Lavishly illustrated in the style of the most famous illuminators of late 15th-century Tours, this is a newly discovered manuscript showing the success of Renaissance influence in carefully-modelled figures, interiors, and landscapes. The manuscript is painted by an artist who was clearly influenced by models of Touraine artists like Jean Poyer or Jean Bourdichon. His straightforward and unequivocal style, however, may have been trained elsewhere, possibly in Lyon or even Paris. The Hours of Rocherau (Tours, BM, ms. 2042), created by an illuminator localized in Paris, shows similar characteristics like incisive, graphic pen strokes and the cursory way of designing distant prospects of landscapes in shades of pale blue, highlighted with gold. Globular trees, high horizons, and serene sceneries with rugged rock formations are also typical. While human figures are resolutely outlined, treetops and shrubbery are portrayed in a pointillist manner in hues of green with golden dots interspersed. The angels that accompany each large composition in the lower register of the miniatures are equally surprising.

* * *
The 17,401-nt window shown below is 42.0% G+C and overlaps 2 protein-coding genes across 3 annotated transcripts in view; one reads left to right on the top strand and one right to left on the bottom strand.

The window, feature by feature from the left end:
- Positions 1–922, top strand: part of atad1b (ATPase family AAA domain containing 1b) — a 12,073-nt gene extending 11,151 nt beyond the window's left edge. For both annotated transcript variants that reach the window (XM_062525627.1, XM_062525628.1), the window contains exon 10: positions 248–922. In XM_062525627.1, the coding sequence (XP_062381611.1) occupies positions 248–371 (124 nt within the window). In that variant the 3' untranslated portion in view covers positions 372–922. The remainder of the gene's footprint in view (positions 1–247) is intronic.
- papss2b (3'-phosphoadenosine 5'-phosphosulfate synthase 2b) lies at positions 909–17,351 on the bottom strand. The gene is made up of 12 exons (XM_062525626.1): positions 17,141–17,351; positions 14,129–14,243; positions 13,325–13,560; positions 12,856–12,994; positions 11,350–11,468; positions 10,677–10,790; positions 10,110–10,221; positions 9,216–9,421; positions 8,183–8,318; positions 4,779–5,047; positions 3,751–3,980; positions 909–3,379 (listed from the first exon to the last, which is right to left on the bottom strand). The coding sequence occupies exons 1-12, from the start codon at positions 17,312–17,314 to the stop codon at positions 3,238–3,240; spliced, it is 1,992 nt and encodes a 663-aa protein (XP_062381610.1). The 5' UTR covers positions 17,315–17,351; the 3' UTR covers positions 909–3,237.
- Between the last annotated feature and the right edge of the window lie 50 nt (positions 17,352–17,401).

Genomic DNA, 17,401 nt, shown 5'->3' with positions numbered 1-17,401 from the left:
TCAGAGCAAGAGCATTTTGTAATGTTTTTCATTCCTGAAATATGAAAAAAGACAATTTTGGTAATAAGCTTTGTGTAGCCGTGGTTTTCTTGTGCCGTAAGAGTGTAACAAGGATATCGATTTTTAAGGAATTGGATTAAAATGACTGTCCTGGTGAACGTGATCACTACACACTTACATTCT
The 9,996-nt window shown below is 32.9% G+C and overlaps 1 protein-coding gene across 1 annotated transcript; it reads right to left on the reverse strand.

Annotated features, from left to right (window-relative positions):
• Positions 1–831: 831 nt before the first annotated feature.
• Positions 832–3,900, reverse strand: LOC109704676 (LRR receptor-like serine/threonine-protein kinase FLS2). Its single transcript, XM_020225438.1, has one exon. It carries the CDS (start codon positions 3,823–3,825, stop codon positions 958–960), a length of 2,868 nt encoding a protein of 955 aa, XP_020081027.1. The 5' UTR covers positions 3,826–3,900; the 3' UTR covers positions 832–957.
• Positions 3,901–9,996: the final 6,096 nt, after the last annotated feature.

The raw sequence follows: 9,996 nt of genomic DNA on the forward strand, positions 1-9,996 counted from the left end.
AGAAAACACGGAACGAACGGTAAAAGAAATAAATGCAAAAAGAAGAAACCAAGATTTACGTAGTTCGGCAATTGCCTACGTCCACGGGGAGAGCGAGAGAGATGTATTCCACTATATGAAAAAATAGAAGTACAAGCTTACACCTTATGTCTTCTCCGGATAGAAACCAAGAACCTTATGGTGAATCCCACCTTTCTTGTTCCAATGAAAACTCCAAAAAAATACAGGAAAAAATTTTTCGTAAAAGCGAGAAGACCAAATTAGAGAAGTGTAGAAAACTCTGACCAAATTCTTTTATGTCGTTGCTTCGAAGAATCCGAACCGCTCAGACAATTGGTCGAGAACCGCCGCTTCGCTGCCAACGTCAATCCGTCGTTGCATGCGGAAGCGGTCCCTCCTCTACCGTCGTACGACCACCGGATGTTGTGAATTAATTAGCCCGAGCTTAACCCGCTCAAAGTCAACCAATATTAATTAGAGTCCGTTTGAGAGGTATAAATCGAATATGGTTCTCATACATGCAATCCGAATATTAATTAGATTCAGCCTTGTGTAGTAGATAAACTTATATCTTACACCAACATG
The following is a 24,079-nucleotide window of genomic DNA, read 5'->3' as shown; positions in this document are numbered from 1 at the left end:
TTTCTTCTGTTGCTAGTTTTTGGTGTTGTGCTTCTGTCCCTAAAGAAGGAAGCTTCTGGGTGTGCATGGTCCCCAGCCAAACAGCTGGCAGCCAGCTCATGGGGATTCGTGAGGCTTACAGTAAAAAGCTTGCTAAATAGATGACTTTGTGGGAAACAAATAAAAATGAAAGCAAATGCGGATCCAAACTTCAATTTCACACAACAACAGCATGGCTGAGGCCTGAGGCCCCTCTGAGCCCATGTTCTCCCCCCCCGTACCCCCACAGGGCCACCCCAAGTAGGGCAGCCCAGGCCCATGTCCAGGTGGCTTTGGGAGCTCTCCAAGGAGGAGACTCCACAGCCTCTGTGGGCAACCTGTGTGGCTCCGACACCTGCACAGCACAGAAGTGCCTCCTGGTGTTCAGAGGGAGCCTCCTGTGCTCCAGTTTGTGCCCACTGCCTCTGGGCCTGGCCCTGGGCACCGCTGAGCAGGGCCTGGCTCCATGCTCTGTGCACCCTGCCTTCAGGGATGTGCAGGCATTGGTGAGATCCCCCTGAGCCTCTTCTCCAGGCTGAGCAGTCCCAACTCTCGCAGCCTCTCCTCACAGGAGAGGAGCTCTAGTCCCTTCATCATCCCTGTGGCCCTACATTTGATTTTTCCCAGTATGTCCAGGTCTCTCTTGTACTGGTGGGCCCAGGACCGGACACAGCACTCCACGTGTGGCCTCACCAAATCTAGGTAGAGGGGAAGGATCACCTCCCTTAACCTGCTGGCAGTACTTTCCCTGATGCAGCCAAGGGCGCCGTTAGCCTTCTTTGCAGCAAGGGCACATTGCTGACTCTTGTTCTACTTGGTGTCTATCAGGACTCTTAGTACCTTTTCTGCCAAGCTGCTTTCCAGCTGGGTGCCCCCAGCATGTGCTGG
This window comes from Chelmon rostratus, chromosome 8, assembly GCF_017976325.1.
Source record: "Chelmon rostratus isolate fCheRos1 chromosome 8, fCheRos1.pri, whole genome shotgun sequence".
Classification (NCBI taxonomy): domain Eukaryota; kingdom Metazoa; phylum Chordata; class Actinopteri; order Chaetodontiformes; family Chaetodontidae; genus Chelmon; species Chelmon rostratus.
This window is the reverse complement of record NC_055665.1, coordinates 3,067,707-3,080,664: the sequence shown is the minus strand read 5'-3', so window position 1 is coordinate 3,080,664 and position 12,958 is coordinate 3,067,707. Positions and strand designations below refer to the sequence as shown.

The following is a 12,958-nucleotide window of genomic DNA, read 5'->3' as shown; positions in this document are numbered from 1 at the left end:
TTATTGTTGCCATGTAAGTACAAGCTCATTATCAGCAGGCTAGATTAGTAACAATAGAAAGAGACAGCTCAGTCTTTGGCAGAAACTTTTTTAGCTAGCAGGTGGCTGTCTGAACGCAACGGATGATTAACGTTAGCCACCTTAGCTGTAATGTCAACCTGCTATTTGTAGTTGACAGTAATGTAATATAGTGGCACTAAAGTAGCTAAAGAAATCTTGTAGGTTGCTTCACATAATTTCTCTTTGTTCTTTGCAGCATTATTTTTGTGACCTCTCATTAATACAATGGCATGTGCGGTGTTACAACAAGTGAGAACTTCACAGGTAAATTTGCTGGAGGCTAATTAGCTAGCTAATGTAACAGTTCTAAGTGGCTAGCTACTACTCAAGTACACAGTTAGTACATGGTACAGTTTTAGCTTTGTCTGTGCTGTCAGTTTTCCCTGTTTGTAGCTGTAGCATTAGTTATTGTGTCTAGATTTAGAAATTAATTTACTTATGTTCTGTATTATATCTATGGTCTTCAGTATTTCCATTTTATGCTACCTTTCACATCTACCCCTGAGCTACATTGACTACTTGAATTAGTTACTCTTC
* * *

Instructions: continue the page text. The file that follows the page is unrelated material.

Our master’s method of applying colours is entirely different from the velvety finish that became so distinctive for Poyer’s and Bourdichon’s workshops, but he was undoubtedly influenced by the renowned Tours illuminators and benefitted from their models (especially in the Evangelists' portraits and the Betrayal of Christ).
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